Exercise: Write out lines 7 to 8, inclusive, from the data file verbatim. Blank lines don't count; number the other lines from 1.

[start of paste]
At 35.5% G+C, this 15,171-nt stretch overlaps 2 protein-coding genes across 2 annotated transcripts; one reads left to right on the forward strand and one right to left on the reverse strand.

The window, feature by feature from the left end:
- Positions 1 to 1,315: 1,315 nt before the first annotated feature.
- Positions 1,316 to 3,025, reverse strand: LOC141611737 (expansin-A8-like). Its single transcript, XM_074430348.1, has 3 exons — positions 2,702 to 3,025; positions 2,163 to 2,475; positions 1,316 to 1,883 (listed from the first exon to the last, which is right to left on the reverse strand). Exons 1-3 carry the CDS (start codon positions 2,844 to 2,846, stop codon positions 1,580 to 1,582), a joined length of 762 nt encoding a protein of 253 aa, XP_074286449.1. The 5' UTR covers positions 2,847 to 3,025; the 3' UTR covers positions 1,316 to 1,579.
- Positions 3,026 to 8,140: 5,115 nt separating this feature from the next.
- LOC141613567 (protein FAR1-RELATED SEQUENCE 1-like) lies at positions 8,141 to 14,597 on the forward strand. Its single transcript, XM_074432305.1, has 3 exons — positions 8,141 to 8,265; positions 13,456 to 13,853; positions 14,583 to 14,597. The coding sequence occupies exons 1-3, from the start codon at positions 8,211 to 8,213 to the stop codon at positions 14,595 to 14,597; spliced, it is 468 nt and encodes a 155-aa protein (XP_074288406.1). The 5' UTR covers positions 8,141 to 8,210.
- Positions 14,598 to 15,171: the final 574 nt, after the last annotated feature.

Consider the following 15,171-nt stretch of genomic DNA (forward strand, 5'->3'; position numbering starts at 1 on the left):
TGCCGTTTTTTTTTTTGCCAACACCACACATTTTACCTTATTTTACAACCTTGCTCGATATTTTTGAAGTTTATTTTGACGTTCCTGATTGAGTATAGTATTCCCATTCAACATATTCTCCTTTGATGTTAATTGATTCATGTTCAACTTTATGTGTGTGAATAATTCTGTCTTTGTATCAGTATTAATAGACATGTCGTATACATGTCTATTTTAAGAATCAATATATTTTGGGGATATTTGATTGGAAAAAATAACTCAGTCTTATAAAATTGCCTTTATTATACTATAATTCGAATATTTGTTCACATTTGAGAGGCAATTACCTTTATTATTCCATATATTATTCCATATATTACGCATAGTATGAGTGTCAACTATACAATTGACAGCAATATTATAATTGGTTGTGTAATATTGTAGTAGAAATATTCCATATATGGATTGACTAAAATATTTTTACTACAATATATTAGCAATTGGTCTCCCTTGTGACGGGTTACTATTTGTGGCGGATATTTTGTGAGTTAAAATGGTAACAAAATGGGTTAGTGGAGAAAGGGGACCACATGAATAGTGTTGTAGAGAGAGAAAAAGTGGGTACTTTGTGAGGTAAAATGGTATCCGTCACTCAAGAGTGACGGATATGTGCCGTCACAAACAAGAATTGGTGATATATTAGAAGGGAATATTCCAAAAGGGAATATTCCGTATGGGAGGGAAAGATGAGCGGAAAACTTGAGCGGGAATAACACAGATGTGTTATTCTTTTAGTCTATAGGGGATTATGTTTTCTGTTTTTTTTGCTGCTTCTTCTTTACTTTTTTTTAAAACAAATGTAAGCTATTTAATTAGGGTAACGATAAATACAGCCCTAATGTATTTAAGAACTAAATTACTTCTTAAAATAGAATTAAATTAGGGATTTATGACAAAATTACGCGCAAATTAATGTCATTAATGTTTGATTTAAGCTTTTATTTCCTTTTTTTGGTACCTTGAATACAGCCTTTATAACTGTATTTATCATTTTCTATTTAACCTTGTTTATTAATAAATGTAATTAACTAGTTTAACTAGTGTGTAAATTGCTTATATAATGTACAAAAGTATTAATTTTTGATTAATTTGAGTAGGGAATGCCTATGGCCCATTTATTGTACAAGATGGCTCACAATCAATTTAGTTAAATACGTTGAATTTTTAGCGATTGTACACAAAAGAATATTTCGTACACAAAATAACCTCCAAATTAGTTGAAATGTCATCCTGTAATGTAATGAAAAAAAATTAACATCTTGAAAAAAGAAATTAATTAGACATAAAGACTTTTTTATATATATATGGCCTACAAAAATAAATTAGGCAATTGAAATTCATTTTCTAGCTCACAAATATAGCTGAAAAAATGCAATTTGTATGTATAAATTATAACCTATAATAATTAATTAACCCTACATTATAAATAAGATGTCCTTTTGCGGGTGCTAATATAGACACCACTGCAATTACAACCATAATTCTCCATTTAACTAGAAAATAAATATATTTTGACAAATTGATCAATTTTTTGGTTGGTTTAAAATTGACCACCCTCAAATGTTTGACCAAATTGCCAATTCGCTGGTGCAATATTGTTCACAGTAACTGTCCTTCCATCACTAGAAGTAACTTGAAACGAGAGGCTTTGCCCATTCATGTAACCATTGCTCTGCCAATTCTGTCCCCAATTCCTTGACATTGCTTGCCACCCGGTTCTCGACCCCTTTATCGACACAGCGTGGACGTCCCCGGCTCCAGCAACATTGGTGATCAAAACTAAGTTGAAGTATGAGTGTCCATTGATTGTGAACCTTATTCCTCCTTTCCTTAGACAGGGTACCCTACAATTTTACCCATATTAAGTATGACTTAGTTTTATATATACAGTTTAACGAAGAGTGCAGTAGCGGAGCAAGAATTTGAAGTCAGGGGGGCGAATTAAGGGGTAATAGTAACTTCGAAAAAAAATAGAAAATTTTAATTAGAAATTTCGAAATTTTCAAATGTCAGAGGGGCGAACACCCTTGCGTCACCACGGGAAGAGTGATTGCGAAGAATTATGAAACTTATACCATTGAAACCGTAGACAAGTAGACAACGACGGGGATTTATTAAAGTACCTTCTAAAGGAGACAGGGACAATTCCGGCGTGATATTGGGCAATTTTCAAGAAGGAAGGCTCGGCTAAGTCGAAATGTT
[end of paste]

- Positions 14,598 to 15,171: the final 574 nt, after the last annotated feature.

Consider the following 15,171-nt stretch of genomic DNA (forward strand, 5'->3'; position numbering starts at 1 on the left):